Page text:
Sunday 21 July 2024
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Newark Castle: Fascinating history revealed in archaeological dig ahead of upgrade work

A trench has been dug in front of the gatehouse of Newark Castle in advance of development of a new visitor centre and ramp access.

A condition of the upgrade works is that the ground must be assessed, and this work has revealed more of Newark’s history.

Supervising Archaeologist Phil Jefferies said:

‘We believe that the stone structure is the earliest part of this development in the past dates back to the late 18th century, early 19th century, and we believe there was a retaining wall for a coal wharf that fronted onto the river.

Barges would have bought coal along the River Trent and then it was offloaded and stored.

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This wall may be part of a stable block and a horse bone and teeth were discovered here.

‘That was a nice thing to find and it does tie in nicely with the area, having had a cattle market on it and the fact that we believe the structure we’re excavating and recording is a stable block.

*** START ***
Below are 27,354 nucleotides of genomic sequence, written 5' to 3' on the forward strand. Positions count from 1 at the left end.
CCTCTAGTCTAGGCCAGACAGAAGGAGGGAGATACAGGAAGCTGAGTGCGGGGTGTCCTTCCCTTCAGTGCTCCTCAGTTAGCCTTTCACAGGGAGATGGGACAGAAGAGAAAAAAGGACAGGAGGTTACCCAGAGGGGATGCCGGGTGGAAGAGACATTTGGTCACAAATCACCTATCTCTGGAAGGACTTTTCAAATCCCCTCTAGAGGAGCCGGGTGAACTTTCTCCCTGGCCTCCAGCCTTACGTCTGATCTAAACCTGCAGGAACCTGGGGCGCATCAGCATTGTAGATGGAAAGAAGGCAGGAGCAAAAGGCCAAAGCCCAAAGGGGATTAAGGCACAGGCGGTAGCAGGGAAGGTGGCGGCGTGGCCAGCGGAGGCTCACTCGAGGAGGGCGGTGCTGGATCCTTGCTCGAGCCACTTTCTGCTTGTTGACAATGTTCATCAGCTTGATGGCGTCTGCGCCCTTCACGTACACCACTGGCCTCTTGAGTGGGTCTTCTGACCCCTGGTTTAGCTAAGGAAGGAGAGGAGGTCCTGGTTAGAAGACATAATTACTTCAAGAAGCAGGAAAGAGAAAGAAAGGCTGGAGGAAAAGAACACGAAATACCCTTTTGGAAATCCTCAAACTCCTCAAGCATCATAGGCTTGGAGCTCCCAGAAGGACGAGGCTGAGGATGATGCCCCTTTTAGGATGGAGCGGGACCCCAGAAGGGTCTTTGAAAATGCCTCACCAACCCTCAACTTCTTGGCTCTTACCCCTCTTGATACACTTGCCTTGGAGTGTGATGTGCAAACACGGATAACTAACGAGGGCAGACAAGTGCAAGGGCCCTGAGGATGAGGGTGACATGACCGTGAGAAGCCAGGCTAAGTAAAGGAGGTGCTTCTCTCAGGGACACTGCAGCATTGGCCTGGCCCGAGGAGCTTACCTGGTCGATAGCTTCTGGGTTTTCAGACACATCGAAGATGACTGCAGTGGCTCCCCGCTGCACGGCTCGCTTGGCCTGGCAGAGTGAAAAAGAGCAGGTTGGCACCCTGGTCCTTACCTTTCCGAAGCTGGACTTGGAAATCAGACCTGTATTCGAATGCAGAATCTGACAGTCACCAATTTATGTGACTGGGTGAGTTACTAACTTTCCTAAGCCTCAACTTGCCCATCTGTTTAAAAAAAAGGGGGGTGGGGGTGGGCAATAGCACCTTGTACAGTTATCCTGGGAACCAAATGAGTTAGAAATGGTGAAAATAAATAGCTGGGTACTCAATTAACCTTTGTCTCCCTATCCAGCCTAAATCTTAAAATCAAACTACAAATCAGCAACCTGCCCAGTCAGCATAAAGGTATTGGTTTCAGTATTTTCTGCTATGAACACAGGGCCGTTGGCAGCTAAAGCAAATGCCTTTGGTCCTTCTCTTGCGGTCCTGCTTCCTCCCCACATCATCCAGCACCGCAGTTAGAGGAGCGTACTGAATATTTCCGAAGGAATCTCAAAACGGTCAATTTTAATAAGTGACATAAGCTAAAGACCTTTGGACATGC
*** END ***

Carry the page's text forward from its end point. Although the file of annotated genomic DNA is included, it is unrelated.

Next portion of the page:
Bricks exposed to very high temperatures and iron waste probably indicate that blacksmiths were at work here.

More evidence that horses may have been part of the coal operation in the town.

Sarah Clarke, Project Development Manager said:

‘Newark Castle’s been here for around a thousand years, different phases throughout its life, and it’s always been a really important part of our community. We’re learning a lot about the mediaeval period of the castle’s history.

‘We know quite a bit about the late Victorian, but this came before, so this came before the castle gardens were landscaped as you see them today.’

The redevelopment may be carried out in stages over the next two years. It’s still to be decided if this stable wall is to be kept on show or covered up again once the archaeological dig has been completed.

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